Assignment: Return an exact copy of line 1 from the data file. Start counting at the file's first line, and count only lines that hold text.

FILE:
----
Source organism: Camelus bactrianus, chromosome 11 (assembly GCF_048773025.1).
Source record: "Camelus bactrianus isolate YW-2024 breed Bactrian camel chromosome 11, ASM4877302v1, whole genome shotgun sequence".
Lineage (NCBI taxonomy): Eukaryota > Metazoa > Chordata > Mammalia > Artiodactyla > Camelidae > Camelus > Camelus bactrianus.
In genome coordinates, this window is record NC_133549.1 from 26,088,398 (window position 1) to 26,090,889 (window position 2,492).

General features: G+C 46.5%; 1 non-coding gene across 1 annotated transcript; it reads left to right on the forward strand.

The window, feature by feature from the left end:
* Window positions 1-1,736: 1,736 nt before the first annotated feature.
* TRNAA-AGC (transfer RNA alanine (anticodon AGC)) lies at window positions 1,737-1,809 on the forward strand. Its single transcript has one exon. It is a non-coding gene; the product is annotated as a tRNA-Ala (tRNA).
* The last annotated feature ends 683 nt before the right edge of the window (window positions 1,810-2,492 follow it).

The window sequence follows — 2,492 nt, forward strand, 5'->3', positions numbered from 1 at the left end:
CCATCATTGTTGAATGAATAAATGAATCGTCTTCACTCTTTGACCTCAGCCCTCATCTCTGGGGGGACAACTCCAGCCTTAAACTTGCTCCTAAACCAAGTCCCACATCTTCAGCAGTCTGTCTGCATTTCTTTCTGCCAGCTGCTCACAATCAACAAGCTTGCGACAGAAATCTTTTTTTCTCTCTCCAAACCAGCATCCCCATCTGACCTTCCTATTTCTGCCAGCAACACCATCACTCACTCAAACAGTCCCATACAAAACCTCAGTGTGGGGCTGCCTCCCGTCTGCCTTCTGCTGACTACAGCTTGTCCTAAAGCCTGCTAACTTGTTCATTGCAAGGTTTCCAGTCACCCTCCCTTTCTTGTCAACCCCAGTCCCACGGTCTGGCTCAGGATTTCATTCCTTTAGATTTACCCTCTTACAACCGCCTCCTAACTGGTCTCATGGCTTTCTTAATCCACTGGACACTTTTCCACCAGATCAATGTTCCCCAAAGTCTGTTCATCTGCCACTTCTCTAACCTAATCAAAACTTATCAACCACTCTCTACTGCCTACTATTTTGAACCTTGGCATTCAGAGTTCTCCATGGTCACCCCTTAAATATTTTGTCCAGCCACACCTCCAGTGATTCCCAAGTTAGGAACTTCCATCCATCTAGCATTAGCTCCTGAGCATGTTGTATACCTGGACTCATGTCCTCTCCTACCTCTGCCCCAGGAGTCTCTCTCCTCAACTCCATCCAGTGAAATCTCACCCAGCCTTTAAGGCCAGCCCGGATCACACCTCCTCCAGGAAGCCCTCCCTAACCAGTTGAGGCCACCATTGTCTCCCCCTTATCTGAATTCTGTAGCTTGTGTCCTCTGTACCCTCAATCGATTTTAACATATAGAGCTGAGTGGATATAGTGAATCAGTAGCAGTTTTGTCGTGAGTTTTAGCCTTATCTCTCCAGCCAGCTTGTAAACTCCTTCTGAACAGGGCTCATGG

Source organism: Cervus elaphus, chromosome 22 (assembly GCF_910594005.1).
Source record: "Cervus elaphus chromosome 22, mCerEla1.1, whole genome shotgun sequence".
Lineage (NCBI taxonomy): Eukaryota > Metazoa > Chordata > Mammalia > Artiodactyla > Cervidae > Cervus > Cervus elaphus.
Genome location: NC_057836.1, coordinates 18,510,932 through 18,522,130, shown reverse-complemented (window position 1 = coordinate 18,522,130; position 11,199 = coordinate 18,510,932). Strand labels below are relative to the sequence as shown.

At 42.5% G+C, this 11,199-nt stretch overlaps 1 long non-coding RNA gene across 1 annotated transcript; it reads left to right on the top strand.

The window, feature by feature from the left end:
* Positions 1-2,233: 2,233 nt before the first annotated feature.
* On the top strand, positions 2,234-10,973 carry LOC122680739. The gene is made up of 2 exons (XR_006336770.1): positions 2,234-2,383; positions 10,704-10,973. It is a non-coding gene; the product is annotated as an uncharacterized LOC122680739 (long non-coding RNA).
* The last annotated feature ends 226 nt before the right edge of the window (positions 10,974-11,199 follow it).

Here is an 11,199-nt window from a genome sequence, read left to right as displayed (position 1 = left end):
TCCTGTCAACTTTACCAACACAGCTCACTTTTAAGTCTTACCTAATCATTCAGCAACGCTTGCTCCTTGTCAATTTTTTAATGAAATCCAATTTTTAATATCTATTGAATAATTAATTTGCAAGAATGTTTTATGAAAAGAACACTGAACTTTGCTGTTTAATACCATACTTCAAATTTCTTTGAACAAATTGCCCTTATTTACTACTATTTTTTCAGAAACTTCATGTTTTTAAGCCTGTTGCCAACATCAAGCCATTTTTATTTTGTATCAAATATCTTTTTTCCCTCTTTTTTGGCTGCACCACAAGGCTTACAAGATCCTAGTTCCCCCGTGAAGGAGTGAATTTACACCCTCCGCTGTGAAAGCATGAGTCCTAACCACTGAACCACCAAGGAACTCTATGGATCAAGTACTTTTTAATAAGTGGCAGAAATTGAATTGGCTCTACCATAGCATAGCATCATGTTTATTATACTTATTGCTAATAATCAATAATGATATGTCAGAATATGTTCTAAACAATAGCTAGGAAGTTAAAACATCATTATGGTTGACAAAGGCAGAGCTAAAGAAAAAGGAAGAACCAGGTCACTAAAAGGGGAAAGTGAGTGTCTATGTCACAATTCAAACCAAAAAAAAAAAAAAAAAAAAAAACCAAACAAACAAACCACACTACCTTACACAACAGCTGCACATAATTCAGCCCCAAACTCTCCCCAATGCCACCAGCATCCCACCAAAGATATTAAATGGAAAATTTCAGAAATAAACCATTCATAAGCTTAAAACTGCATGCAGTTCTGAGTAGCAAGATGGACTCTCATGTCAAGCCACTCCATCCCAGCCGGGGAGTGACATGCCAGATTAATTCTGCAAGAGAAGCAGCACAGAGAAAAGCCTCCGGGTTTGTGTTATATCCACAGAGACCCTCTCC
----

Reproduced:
Source organism: Camelus bactrianus, chromosome 11 (assembly GCF_048773025.1).